01 May 2023
The Filipino workers, migrants and people face many issues in marking International Workers’ Day 2023. Migrante-International calls on the Filipino workers, migrants and people to fight for our demands, and clamors that the powers that be, chiefly the Bongbong Marcos regime, heed our demands:
(1) A cost of living crisis is hitting the Philippines and the Global South, inflation is soaring, and the prices of basic goods and services are skyrocketting. According to think-tank Ibon Foundation, the March 2023 real wage in Metro Manila, supposedly the highest in the country, is the lowest in 12 years and even lower than 34 years ago. This is the first Labor Day under the Marcos regime, which has so far been silent on workers’ demands.
In this light, we support calls for a significant wage increase as a form of immediate relief for Filipino workers suffering from high prices. Beyond this, the minimum wage should be brought closer to the Constitutionally-guaranteed right to a living wage. Regional wage boards should be abolished and a national minimum wage implemented. Contractualization, which continues to be widespread, should be abolished. Workers’ rights to unionize, collectively bargain and strike should be respected, and the State campaign to harass, intimidate, jail and kill unionists and labor activists should be stopped.
(2) The Marcos regime, through the newly-established Department of Migrant Workers, has been promising measures favorable to Filipino migrants, even as it has stepped up the implementation of its program on labor export.
We demand the realization of pro-migrant promises being made by the Marcos regime. Mary Jane Veloso, the Filipina victim of drug trafficking and in jail in Indonesia for 13 years now, should be set free and brought home to her family. The unpaid wages of the more than 10,000 Overseas Filipino Workers who were laid off from work in Saudi Arabia in 2015-2016 should be released to them. OFWs who were sent home because of the pandemic should finally receive a P10,000 financial assistance. Various forms of state exactions on migrant Filipinos should be stopped. Human traffickers should be punished, not their victims. We demand all these even as we call on the government to junk its labor export program and create decent jobs in the Philippines by developing the country’s industries and agriculture.
(3) We mark this year’s International Labor Day in the aftermath of the biggest US military exercises in the Philippines and of the Marcos regime’s granting of more locations for US military bases in the country, and on the same day that Marcos is meeting US President Joe Biden in the White House to supposedly reaffirm the “special relationship” between the US and the Philippines. The context of course is intensifying superpower rivalry and tensions between the US and China especially in the Asia-Pacific region.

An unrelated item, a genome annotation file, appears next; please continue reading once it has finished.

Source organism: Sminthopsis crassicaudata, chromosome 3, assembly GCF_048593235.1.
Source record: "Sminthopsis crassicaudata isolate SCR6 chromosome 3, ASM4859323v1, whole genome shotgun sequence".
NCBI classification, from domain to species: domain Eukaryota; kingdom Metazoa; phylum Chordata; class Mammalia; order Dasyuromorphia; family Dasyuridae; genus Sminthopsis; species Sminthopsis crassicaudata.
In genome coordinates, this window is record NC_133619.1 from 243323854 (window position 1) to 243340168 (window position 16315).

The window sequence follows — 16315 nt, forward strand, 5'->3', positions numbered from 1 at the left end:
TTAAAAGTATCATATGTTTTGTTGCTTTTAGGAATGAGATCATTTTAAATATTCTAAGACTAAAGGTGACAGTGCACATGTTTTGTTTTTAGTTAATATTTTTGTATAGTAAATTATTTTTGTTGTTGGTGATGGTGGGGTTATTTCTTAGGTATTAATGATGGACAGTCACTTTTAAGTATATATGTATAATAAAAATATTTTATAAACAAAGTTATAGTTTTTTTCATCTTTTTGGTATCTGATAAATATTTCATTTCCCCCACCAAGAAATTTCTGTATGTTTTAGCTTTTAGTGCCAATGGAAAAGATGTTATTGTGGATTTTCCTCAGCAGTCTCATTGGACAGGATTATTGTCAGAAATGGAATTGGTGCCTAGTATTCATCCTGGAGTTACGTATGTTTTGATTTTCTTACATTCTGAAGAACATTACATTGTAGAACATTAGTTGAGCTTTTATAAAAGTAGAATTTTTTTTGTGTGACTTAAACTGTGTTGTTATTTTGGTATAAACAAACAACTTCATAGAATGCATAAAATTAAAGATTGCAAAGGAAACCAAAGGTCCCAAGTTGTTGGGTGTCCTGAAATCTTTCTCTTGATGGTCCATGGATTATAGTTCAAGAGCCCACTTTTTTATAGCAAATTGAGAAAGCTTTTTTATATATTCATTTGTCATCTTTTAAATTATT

The Filipino labor and migrant movements both have a rich anti-imperialist and nationalist history. We call on the Philippine government to stand for national sovereignty and territorial integrity. The Philippines should not take sides in the US-China rivalry, and exhaust all peaceful means for asserting our territorial claims against China. The Philippine government’s shameful puppetry to the US endangers the Philippines and all countries in the Asia-Pacific region. US military troops and bases should be driven out of the country, and agreements justifying their presence should be abrogated.
(4) Amidst the continuing implementation of neoliberal economic policies and the rise of authoritarian, if not fascist, political currents, the workers and migrants of the world face intensifying exploitation and oppression hand-in-hand with drives to divide them and pit them against each other.
In this context, we oppose all measures that aim to intensify the exploitation and oppression of the workers and migrants of the world, including wage cuts, denial of social protection, and increasing precarization. We stand for worker-migrant labor solidarity, as divisions between workers and migrants can only continue, if not worsen, enslavement of both. Labor rights in migrant-receiving countries should be extended to all migrants, and labor unions and organizations should include and cover migrants. At the same time, the root causes of mass unemployment, poverty and migration in migrant-sending countries should be addressed. Migrant organizations should be strengthened.
Filipino workers, migrants and people — unite! Workers of the world, unite!